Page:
IFAW rescues tigers from Texas
Unfortunately, due to the economic downturn, WAO, the Wild Animal Orphanage decided to close their doors. Working together with the USDA, the Texas State Attorney General's Office Charitable Trust Division, and IFAW, the WAO Board signed a resolution to dissolve the sanctuary within sixty days by relocating their 300 animals to other facilities.
“IFAW is standing by to help the animals at WAO to find a secure long term future,” said Dr. Ian Robinson, IFAW Emergency Relief Program Director. “This unfortunate situation points to the larger issue of the exotic pet trade - wild animals belong in the wild.”
IFAW has been working on the ground at WAO feeding and caring for the animals during this transitional time. They are planning the moves of healthy animals to other viable sanctuaries across the country. The tiger move is a small part of the overall rescue effort.
“The volunteers and staff of Carolina Tiger Rescue are incredibly excited to meet our newest arrivals,” said Kathryn Bertok Curator of Animals at Carolina Tiger Rescue. “We look forward to offering these wonderful animals a grand life filled with lots of love and attention.”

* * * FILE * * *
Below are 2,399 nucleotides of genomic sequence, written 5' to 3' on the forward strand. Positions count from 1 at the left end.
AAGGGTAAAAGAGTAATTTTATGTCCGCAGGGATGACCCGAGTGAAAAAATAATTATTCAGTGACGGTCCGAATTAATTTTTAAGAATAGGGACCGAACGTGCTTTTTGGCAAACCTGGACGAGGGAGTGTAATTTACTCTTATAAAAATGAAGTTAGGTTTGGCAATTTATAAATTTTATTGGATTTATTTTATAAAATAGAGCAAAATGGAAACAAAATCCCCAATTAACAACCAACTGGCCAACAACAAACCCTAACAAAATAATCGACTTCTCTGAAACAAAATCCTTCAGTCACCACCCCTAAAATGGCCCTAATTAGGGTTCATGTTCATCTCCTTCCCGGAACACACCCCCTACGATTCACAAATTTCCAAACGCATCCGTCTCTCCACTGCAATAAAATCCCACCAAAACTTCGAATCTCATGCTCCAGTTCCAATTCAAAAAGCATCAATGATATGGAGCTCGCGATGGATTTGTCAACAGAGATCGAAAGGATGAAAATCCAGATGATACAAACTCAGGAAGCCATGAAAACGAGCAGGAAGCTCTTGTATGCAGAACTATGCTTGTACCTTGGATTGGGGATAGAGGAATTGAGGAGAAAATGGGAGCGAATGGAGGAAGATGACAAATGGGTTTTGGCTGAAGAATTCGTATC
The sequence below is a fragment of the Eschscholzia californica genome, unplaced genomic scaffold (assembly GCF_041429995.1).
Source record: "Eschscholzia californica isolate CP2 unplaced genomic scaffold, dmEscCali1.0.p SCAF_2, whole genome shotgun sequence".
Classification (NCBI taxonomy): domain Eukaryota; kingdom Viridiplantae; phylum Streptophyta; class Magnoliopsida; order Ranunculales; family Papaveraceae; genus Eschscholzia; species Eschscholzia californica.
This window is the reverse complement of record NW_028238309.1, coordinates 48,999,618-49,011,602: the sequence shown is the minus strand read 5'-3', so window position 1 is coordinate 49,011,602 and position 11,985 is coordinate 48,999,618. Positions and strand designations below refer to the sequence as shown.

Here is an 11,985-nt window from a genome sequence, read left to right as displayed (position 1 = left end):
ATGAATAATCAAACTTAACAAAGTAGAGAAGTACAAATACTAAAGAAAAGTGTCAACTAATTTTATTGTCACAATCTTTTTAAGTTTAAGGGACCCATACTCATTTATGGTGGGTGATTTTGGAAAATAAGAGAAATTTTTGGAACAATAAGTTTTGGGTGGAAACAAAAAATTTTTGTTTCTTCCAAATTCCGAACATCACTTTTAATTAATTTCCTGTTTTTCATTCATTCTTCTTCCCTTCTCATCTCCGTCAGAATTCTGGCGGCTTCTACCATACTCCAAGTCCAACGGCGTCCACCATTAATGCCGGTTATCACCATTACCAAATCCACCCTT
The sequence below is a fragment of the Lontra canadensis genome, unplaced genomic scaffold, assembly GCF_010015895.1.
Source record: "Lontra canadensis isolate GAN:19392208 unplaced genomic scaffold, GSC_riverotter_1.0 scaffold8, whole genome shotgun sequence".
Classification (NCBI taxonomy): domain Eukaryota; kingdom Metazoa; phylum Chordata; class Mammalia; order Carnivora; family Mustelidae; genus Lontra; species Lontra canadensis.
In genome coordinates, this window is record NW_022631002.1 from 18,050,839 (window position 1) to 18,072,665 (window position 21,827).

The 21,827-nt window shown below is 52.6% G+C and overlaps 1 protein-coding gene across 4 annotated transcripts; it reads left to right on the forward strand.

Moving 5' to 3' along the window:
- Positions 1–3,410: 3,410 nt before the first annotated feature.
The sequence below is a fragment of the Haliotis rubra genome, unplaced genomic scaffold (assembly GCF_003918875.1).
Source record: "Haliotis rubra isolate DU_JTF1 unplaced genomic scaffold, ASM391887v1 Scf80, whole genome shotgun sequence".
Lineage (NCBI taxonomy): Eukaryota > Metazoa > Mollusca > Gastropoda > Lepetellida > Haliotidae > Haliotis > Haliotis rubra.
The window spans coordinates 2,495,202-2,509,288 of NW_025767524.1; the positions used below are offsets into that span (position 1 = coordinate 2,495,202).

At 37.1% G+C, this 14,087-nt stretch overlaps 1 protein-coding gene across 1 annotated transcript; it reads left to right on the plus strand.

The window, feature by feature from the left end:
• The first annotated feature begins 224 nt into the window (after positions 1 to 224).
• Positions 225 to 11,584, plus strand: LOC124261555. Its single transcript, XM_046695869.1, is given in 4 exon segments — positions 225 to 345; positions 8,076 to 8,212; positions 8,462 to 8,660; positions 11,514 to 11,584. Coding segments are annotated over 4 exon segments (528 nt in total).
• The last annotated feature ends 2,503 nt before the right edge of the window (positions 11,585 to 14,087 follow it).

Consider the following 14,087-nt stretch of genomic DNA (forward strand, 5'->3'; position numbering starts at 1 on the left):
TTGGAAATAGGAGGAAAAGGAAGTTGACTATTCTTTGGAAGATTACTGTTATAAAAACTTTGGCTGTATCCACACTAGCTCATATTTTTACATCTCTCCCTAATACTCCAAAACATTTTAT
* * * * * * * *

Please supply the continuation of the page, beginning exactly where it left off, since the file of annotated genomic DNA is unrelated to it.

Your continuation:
Tigers are one of the most critically endangered species on our planet. Experts predict that tigers may be completely extinct in the wild within the next two decades if habitat loss, poaching and trade in tiger body parts continue unabated.
There are twice as many tigers living in captivity in the U.S. than exist in the wild today. Some 5,000-10,000 tigers live in captivity in the U.S., but as few as 3,000 tigers remain in the wild.
Later this month, IFAW will join leaders from the 13 countries where wild tigers still live will gather in St. Petersburg, Russia to adopt a global tiger recovery plan that aims to double the number of wild tigers by 2022 and bring this critically-endangered species back from the brink of extinction.